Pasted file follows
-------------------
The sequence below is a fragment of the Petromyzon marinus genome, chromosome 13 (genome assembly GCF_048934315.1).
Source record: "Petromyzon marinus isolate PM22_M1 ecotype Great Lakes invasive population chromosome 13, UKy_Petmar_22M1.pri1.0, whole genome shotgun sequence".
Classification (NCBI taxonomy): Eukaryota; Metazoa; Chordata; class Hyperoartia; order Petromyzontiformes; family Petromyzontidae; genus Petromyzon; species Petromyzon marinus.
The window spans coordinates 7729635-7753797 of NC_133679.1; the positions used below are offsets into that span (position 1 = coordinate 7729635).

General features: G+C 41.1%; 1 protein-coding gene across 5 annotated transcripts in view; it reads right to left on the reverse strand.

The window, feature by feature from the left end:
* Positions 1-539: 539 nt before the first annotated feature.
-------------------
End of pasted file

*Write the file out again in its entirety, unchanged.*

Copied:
The sequence below is a fragment of the Petromyzon marinus genome, chromosome 13 (genome assembly GCF_048934315.1).
Source record: "Petromyzon marinus isolate PM22_M1 ecotype Great Lakes invasive population chromosome 13, UKy_Petmar_22M1.pri1.0, whole genome shotgun sequence".
Classification (NCBI taxonomy): Eukaryota; Metazoa; Chordata; class Hyperoartia; order Petromyzontiformes; family Petromyzontidae; genus Petromyzon; species Petromyzon marinus.
The window spans coordinates 7729635-7753797 of NC_133679.1; the positions used below are offsets into that span (position 1 = coordinate 7729635).

General features: G+C 41.1%; 1 protein-coding gene across 5 annotated transcripts in view; it reads right to left on the reverse strand.

The window, feature by feature from the left end:
* Positions 1-539: 539 nt before the first annotated feature.